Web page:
Except for that paladin. That one’s too good for a name. (And obviously marked for death. Both times he returned from the moathouse with terrible wounds. Many tears have been wasted on the hero too good for a name.)
His confessor, Arpad, must have the easiest job in the world. Father Terjon says that he’s all right. Minds his own business and that never hurt anybody.
There’s one woman in the group. Her name is Godith. Based on her advanced reading skills, it seems likely that she’s had contact with the elves. The young men of Hommelet admire her from a safe distance.
Oh Lem, you sweet buffoon, the animals love you. He tried to start an argument with good ol’ Squire Denton about whether giant marauding demon pigs need their tusks. And he loves those colored frogs he brought back from the swamp.
Angus has also shown a keen in the frogs. Jaroo of the Grove says he all right, just very very inquisitive about certain things. Like the Weaver’s son. But now he’s moved out of the inn to live in an old widow’s barn.
That one guy, Roark, we don’t know about him. Yes, we do, he’s a reekish cur. We don’t want to look at him and we don’t want to let him out of our sight. But Father Terjon says that those frog belts he sold to Melubb, they may be ugly but there’s no evil in them that can’t be fixed by melting them down.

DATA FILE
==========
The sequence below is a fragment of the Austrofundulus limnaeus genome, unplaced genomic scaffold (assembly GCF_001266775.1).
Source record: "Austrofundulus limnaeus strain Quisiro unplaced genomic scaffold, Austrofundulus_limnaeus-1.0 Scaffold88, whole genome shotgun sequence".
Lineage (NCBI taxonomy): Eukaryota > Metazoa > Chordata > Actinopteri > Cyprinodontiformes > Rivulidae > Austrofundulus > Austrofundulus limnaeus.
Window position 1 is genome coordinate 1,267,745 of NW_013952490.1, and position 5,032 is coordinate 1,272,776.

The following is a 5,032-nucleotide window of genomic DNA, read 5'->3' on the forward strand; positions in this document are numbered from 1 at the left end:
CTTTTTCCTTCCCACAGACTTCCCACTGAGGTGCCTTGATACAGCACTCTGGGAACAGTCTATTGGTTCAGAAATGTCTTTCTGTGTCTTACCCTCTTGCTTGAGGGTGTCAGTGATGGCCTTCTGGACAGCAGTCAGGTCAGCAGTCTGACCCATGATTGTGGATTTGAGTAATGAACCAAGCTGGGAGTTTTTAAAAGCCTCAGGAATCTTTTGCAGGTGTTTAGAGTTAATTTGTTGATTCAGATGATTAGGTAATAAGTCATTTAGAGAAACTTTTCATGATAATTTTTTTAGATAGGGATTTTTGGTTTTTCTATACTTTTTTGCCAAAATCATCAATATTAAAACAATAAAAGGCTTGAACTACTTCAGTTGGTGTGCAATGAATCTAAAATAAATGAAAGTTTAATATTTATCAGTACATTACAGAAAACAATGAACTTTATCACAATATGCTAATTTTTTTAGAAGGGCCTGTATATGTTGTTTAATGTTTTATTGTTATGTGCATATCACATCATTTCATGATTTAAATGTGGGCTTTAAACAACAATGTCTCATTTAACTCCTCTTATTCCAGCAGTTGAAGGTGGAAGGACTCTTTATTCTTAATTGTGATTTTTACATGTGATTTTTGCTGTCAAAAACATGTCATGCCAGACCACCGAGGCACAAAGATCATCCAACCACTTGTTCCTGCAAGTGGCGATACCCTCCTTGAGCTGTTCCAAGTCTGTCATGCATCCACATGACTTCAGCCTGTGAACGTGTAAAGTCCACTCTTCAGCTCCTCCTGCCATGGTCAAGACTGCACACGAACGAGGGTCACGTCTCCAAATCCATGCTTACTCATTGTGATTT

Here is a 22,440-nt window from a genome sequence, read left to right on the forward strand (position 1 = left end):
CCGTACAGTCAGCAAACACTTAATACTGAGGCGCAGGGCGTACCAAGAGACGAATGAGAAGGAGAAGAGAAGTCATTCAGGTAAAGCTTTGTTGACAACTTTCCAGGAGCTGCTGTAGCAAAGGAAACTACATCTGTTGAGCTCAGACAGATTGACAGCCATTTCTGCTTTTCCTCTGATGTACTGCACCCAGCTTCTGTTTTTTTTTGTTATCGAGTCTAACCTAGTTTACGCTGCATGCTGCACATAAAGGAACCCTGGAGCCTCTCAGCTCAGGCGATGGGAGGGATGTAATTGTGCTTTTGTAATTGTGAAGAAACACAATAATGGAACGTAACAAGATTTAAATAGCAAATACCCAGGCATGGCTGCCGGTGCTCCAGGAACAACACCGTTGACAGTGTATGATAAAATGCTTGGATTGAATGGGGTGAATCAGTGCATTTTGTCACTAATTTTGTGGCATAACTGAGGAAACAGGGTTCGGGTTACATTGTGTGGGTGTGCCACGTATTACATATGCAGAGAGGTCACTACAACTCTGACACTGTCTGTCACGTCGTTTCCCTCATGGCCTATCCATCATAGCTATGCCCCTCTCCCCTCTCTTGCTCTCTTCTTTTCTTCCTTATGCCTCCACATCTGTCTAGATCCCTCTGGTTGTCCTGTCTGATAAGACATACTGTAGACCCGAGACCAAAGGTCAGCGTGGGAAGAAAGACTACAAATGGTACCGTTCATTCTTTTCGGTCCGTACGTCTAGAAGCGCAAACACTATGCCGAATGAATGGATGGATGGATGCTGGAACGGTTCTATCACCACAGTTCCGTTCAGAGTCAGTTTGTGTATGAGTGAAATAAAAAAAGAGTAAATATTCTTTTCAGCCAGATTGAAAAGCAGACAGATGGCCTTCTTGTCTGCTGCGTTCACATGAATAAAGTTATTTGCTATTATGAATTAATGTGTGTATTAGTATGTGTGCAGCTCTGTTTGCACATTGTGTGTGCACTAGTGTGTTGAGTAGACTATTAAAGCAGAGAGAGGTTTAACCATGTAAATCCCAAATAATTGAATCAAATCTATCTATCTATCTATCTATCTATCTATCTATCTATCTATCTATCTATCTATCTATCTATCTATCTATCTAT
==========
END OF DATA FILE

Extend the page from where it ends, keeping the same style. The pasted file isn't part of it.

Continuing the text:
So, one day we were all sitting in the bar when there was the terrible garralumping of a trio of terrible too-tall, too-big demon pigs with tusks that were most hideously twirly and pointy, tentacles growing out of their faces, and flapping wings at the back their heads that-- in their smallness compared to bulk they would need to carry into the air—epitomized vestigial. The Paladin assisted Denton’s sons with the horses while Arpad slipped out the back door to do mind his own business. Godith did something elfish.